However, as exemplified in Eq. 1, F oral is a multi-parametric endpoint. Perhaps a more telling assessment would be to examine how well each independent parameter can be measured across species to predict the corresponding value in humans. Does this spotlight parameters that are more or less well understood and predictable in humans? Clearly, any species differences in absorption, distribution, metabolism and excretion (ADME) can greatly affect the correlation of F oral. In subsequent sections, an examination will be made of how successfully F a, F H and F G can be predicted from pre-clinical models and in vitro data.
Until relatively recently, the liver has been perceived as the major site of first-pass clearance. This is principally because of its size and capacity for drug metabolism and elimination (19). It is frequently cited that CYP3A4, a major contributor to the drug-metabolising capacity of the small intestine (ca. 80% of the total cytochrome CYP450 (CYP450) content according to Paine et al., (20)), is only expressed at relatively low levels compared to the liver (ca. 1% (21)). However, the intestine is positioned anterior to the liver, in a serial relationship. As such, it is the first organ exposed to drug following oral dosing. Therefore, high concentration of drug in the enterocytes during the absorption phase may lead to substantial metabolic extraction before the drug enters the liver. Indeed, a growing body of evidence demonstrates that the gastrointestinal (GI) tract not only contributes to low F oral, through restricting the fraction absorbed, but also by metabolism that can occur as a drug transits through the gut wall (22–24). It was noted from an analysis of 309 drugs with IV and oral clinical PK data that around 30% showed greater than 20% intestinal extraction (25). Predictive tools have been developed ranging in complexity from minimal models like the static Q gut model to more complex, integrative PBPK models such as the segmental segregated flow model. These have enabled simulation of the extent of first-pass gut wall metabolism furthering our understanding of the importance of the small intestine as an eliminating organ (22,23,26–29).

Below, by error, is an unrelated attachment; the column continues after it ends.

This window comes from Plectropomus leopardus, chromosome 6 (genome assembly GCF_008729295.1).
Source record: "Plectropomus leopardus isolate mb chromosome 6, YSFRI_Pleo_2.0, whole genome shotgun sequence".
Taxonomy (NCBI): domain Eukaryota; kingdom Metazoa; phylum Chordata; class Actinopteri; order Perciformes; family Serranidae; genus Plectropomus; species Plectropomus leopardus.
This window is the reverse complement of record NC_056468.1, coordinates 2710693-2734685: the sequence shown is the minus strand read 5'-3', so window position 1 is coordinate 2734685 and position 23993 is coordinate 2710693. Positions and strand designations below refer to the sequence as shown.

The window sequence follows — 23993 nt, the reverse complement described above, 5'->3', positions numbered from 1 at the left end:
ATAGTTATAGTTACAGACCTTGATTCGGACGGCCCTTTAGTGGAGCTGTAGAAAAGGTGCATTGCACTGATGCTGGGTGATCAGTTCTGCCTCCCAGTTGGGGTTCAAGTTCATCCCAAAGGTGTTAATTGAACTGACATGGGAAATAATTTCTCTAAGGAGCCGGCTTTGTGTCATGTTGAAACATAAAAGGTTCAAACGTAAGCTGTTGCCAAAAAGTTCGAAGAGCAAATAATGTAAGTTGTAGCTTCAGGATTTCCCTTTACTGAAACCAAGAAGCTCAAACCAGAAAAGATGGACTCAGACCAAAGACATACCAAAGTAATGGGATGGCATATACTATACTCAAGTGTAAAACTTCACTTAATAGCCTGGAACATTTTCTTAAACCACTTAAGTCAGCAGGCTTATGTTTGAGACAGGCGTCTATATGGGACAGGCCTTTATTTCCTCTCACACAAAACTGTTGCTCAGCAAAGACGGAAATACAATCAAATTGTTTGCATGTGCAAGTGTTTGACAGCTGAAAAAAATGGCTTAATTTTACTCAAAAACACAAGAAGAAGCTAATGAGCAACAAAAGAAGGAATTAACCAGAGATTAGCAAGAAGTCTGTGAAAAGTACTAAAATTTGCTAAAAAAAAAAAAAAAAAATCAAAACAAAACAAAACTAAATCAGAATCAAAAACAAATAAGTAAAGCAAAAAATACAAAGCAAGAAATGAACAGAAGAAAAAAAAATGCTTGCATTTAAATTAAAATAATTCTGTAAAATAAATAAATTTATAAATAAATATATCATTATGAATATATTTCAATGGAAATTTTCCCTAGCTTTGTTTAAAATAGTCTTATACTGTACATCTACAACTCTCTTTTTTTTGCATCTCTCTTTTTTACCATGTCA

Projections of human PK properties and efficacious human dose, the maximal absorbable dose (MAD), the potential to cause adverse drug-drug interactions (DDI) and the drug therapeutic margin are scientific cornerstones supporting project investment decisions to either stop or continue development of CDs for first in human (FIH) clinical trials. It is no surprise then, given the prohibitive cost of bringing a drug to market, that the accuracy and certainty of these predictions face considerable scrutiny. The purpose of this article is to discuss the importance of understanding and accounting for species differences in intestinal metabolism when making projections of human F oral and dose for CDs based on in vitro and pre-clinical PK data typically available during the drug discovery/early drug development phases. A retrospective analysis of three AstraZeneca case studies are used to highlight the impact of species differences in gut wall extraction on the accurate projection of human PK, as determined from FIH clinical PK studies. Particular emphasis is given to detailing current understanding of the CYP450, sulfatransferases (SULTs) and UDP-glucuronosyltransferases (UGTs) expressed within the gut wall and liver in humans and pre-clinical models in two companion papers. Consideration of the potential for DDIs falls outside the scope of this manuscript. However, the reader is directed to a number of excellent review articles detailing the models and considerations for risk assessment of potential clinical DDIs arising from the interplay between drug-metabolising enzymes (DMEs) and transporters during pre-systemic metabolism (30,31).